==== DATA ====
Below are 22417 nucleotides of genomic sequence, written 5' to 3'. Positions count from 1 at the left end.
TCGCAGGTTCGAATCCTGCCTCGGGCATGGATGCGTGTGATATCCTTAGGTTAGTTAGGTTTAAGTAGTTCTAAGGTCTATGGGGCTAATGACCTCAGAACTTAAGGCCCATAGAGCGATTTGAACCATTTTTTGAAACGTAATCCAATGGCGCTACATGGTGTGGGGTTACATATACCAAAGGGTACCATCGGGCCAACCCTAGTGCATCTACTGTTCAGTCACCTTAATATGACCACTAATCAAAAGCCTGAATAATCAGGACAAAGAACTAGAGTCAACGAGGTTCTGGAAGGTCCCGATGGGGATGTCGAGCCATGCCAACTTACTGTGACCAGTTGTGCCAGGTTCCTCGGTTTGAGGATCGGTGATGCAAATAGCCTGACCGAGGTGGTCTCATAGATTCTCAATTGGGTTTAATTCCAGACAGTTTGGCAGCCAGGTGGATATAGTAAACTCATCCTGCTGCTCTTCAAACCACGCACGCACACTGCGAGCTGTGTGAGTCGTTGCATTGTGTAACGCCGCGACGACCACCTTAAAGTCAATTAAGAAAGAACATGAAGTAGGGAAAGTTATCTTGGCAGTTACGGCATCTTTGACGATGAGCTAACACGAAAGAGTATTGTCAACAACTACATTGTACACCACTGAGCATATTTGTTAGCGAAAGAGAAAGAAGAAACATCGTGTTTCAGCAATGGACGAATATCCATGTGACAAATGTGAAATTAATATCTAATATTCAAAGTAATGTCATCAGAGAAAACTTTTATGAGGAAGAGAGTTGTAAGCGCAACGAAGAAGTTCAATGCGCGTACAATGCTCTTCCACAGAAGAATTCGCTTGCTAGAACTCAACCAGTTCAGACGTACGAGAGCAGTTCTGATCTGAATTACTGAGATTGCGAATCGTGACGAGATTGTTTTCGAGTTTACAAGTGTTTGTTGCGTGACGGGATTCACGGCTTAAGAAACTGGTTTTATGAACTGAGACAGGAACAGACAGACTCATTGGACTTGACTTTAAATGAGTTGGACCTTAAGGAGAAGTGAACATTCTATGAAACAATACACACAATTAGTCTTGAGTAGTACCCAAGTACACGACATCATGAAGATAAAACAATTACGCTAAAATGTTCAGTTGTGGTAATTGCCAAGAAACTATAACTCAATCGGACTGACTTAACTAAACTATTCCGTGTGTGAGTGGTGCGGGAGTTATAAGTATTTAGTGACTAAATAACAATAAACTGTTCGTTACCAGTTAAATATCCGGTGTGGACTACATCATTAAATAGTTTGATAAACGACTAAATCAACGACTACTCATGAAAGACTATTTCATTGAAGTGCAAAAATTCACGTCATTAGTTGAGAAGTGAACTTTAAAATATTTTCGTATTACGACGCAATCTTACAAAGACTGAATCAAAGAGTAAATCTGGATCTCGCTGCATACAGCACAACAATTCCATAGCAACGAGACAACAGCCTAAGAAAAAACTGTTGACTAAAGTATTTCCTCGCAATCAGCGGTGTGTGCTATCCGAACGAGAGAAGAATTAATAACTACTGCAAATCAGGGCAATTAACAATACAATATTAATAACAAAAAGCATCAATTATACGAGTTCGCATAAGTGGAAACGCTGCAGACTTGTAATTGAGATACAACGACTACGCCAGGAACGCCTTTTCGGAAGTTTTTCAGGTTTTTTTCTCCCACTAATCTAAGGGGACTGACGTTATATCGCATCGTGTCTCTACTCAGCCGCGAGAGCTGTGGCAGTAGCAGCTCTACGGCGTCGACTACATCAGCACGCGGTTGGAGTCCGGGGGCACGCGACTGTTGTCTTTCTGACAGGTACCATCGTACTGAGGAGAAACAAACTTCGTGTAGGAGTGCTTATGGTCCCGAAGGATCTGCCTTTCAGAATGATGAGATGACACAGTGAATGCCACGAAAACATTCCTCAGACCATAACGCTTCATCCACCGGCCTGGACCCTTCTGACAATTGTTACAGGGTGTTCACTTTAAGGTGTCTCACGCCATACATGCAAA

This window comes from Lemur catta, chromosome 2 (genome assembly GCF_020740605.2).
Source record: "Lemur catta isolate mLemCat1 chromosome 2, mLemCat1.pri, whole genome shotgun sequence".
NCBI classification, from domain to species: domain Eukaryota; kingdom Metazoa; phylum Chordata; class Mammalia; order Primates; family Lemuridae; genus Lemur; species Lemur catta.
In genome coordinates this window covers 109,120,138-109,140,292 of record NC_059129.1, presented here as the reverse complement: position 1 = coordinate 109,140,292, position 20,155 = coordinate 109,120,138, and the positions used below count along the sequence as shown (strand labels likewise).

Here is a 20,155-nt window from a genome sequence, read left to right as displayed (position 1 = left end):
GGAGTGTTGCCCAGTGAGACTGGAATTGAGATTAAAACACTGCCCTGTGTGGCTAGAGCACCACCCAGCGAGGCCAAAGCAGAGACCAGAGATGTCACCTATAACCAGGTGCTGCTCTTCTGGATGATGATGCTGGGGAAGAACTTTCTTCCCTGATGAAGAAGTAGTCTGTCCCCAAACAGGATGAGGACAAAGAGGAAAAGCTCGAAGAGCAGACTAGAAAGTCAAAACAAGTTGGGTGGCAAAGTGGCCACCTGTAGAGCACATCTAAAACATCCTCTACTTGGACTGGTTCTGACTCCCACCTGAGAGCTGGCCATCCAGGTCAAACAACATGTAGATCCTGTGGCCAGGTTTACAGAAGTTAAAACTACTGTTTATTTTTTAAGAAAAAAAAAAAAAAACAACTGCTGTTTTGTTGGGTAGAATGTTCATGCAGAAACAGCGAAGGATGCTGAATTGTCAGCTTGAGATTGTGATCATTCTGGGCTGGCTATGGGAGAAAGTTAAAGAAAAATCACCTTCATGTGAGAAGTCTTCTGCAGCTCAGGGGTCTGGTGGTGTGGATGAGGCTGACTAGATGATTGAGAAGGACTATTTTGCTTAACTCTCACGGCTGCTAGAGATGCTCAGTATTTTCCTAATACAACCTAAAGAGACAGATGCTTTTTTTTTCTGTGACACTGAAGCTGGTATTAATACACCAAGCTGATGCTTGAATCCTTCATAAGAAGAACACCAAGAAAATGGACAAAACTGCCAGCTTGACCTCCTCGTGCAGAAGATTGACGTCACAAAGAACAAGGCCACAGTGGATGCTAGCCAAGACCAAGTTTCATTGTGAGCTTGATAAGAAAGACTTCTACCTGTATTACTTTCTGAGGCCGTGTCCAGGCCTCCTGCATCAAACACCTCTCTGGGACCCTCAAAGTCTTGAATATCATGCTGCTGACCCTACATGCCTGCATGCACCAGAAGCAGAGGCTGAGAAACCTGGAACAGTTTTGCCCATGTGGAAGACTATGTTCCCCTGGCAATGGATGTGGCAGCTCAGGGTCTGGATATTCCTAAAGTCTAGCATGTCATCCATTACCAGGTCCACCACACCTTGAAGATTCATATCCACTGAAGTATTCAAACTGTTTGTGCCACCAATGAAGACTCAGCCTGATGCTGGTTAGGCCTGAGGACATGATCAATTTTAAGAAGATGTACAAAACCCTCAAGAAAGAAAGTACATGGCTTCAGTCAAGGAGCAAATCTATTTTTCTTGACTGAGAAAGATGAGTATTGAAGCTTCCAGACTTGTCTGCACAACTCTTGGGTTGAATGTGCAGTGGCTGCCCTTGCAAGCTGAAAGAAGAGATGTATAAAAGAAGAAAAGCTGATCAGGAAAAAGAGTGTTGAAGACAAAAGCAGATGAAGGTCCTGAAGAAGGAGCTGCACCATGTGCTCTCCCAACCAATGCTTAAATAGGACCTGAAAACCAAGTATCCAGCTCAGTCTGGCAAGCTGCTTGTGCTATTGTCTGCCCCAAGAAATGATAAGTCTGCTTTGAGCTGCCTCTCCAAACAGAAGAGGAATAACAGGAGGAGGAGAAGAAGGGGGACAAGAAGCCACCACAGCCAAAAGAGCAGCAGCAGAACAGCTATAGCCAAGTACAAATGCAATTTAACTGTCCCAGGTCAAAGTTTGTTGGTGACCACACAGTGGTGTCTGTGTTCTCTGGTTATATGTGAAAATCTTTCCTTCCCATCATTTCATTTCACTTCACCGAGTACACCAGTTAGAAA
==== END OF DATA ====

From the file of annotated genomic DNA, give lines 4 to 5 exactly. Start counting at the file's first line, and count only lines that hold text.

Source record: "Lemur catta isolate mLemCat1 chromosome 2, mLemCat1.pri, whole genome shotgun sequence".
NCBI classification, from domain to species: domain Eukaryota; kingdom Metazoa; phylum Chordata; class Mammalia; order Primates; family Lemuridae; genus Lemur; species Lemur catta.